Hi Mark, After 25 years as a bilingual teacher in Texas schools, I returned to Cincinnati where I work as a Research Fellow/ Literacy Interventionist at Cincinnati Children’s Hospital. I currently conduct research on a Title 1 campus within the Cincinnati Public School District and work with pediatricians who participate in the Reach Out and Read program. After spending hours reviewing studies and statistics on children’s reading differences, difficulties, disorders, and disabilities, I have learned first hand that theory and application often do not connect. Behavior management is the primary focus of elementary school classrooms. I have seen a 9-year old child carried out of a classroom after threatening a teacher, and have heard children yelling obscenities at teachers across the hall. As a pull-out reading interventionist, I work with some rough kids who are actually very nice and eager to learn when in a small groups. In bilingual Title 1 schools in Texas, only a handful of Hispanic parents could read (in either Spanish or English), and at my current school that is 85% African American, many of the parents with whom I communicate are illiterate. While we have classes on Dialogic Reading here at the hospital, they are not well-attended. To make up for my pessimism, I will say that there is nothing more valuable than an experienced, well-trained teacher; classroom management improves, expectations are high, goals are set, and outcomes are positive. With innumerable curricula and programs to choose from, knowledge and experience in a learner-centered classroom are all that really matter.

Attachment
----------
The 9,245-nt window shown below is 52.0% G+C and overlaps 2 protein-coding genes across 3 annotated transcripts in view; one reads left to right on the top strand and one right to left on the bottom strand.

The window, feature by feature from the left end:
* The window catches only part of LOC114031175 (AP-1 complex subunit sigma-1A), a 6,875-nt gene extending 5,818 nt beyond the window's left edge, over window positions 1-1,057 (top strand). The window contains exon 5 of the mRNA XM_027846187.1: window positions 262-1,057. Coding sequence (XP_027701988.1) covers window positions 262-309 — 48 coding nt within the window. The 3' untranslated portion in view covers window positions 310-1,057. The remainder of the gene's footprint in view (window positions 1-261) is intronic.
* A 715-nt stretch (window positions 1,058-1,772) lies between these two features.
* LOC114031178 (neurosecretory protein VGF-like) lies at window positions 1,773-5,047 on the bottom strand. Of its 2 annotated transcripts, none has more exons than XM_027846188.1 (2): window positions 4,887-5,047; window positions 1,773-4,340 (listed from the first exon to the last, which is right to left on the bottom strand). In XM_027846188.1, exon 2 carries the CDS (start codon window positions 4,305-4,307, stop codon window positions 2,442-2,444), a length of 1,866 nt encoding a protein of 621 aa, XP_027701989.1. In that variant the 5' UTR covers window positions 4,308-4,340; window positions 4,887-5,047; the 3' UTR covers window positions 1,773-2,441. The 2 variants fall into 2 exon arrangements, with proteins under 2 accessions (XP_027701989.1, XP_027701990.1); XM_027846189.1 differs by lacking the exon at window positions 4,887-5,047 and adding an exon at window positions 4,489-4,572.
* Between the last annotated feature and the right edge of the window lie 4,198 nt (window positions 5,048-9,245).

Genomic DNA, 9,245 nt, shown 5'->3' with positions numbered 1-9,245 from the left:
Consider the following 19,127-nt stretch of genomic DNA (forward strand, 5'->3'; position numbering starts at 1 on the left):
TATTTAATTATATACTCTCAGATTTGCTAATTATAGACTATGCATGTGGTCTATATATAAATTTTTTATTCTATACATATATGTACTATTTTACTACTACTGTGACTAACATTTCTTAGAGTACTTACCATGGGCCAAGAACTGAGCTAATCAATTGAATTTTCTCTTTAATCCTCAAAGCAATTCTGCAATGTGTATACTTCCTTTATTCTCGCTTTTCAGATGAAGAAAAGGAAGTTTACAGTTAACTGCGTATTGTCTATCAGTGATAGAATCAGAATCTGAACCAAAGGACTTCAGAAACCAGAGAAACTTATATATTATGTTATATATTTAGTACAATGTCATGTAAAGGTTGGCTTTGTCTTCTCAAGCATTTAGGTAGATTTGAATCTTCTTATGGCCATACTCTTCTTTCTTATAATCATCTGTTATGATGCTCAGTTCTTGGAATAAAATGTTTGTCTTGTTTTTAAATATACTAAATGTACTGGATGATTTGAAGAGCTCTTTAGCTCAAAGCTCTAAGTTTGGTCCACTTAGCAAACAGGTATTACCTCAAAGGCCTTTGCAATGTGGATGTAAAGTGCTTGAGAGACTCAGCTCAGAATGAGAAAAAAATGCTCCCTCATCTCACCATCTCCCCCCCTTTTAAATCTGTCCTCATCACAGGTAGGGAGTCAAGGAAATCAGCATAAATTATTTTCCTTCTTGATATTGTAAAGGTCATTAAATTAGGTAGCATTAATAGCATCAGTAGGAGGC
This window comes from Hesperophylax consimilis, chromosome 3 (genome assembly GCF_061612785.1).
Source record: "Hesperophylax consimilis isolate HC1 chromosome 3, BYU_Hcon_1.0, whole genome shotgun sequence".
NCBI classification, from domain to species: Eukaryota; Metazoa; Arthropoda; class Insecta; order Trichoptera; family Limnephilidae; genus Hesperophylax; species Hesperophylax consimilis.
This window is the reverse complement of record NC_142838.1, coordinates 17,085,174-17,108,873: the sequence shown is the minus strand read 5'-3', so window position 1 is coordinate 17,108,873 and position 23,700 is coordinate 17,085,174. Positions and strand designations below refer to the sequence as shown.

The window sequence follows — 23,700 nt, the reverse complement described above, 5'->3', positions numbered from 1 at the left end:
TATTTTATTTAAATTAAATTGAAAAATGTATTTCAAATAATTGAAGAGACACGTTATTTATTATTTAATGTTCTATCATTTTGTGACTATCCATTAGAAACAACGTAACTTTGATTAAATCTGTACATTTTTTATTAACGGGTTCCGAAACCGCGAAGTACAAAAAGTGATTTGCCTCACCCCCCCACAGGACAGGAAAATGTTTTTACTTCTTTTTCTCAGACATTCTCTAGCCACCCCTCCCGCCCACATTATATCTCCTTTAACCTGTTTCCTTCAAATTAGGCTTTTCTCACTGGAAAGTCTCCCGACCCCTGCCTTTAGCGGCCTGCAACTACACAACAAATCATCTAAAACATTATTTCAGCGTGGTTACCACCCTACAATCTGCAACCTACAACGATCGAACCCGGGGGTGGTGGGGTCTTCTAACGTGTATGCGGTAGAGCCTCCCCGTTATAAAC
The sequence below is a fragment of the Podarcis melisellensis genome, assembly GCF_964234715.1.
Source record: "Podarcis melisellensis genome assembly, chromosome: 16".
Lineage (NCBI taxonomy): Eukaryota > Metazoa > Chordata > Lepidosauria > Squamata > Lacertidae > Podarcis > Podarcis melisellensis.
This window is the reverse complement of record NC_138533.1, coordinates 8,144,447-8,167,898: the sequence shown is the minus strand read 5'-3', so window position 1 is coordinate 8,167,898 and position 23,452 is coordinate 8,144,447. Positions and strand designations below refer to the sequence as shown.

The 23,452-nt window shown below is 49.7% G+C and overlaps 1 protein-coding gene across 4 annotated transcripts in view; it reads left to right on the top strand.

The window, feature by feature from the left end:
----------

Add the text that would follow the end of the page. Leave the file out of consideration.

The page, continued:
• Mark Condon September 27, 2016 at 6:35 pm #

      I wouldn’t try to argue with any of that, Lora. And, no matter how well-trained teachers are, there are still folks who are NOT so well-trained nor particularly experienced yet are willing to arrange the school schedule, the student assignments to classes, and the demands on teachers that will almost surely stack the deck against success with any regularity. That’s why I’m so eager for the rest of us to help send kids to school who are more than half-way to avid reading before they enter the production line. Sounds like you have engineered a solid situation for kids where you can make a positive learner -centered difference for youngsters who might otherwise be headed out the door. Thanks for your commitment.

  4. Shari Daniels October 1, 2016 at 11:23 am #

    I have a dear friend who started Project Armchair. You have to see what this amazing soul is doing for children in need.

    • Mark Condon October 3, 2016 at 10:33 am #

      Thanks for the heads up, Shari. Talk about walking the walk!!! Vonda Dahl personifies that. I enjoyed reading her blog stories. My blogs tend to focus on a topic of interest to parents and teachers. Ms. Dahl puts the attention on the children that we all treasure.